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Four Elements of a Medical Malpractice Lawsuit

A medical malpractice lawsuit is a civil action that seeks compensation for damages from a healthcare provider who committed negligence during a patient’s treatment. These claims require extensive medical evidence and expert testimony to prove the case. There are four main legal elements that must be present for a medical malpractice claim to succeed:  the physician had a duty to act with reasonable care and skill in treating the plaintiff;  the doctor breached this duty by deviating from the accepted standard of care;  the breach directly caused injury or harm; and the injury resulted in damage that is measurable in terms of money.

The first element in a medical malpractice case is the doctor’s duty to act with reasonable care and skill. The law defines this as the care that a reasonably competent healthcare provider would provide under similar circumstances. This is a different standard than the “reasonable person” standard used in personal injury cases. In a malpractice case, the defendant is considered negligent if their care falls short of this standard.

Proving that the doctor breached their duty is often challenging, but it can be done with evidence gathered during a medical malpractice investigation. This stage typically involves a thorough review of the victim’s medical records and an examination by a qualified medical professional.

For example, in a recent medical malpractice case, a TV host was injured when doctors misdiagnosed his neck fracture and discharged him without taking an X-ray or investigating further. This was a clear breach of the doctor’s duty, and the victim suffered substantial damage as a result.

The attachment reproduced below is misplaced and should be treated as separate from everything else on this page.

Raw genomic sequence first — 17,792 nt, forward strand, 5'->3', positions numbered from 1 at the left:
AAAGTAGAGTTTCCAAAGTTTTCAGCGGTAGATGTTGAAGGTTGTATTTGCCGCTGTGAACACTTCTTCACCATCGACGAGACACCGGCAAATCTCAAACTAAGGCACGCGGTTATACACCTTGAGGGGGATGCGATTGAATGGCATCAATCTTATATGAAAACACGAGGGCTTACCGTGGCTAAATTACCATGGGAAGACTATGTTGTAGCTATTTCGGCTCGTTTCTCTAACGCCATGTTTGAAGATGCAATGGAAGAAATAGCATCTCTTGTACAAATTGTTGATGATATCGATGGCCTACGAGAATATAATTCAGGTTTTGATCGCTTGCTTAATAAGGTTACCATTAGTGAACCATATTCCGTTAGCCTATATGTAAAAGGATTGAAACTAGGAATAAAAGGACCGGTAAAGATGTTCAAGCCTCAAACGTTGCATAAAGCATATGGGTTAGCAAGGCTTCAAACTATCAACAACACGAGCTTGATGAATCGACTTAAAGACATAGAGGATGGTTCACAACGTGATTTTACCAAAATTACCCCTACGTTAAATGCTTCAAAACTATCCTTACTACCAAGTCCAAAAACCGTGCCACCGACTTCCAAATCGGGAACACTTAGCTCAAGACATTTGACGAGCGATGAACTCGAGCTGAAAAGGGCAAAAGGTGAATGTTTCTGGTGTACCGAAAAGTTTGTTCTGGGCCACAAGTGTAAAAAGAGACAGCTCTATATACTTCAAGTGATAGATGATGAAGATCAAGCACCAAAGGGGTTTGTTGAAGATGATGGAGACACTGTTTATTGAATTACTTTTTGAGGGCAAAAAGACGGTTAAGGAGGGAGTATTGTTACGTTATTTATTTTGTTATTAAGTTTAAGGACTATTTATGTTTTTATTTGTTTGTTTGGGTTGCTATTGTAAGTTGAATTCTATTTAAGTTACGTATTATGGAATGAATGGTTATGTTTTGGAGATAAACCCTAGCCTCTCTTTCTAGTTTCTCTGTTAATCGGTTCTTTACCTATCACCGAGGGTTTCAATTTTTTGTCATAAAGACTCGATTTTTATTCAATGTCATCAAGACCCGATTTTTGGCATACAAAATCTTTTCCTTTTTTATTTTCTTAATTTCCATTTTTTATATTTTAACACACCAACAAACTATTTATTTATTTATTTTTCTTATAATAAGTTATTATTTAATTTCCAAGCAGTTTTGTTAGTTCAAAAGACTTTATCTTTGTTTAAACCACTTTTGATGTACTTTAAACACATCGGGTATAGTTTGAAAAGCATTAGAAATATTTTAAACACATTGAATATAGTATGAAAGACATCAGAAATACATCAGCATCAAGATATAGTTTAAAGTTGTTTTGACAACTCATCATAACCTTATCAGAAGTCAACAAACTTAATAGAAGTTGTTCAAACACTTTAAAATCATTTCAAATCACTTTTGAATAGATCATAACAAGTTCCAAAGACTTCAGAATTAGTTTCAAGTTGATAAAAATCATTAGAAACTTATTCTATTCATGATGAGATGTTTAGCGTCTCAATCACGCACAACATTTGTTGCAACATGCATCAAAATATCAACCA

To prove the second element of a medical malpractice case, the victim must show that the breach of duty directly caused an injury or illness. This requires establishing that the doctor’s deviance from the accepted standard of care caused the injury or harm. For example, in a case where a cardiologist told a patient to stop taking their heart medications and instead use over-the-counter drugs, the victim eventually suffered a devastating heart attack. This was a clear case of medical malpractice, and the victim’s injuries were measurable in terms of the amount of money needed for treatment and rehabilitation.

The final element of a medical malpractice case is demonstrating that the injury was a direct result of the doctor’s error. This is often easier to prove than the previous two elements, but the victim must demonstrate that there is a legally sufficient link between the doctor’s actions and the outcome. For example, in a malpractice case where a mother received too much medication during her labor, the child was born with cerebral palsy. This was a clear case of medical negligence, and the woman received a settlement for her injuries and long-term care costs.

If a medical professional’s negligence causes death, close relatives such as spouses and children can file a wrongful death claim on behalf of the deceased. The estate of the deceased can also file a malpractice claim for financial damages. However, New York has a pure comparative negligence rule that reduces the amount of damages awarded by the court if the plaintiff is found to have some degree of responsibility for the accident.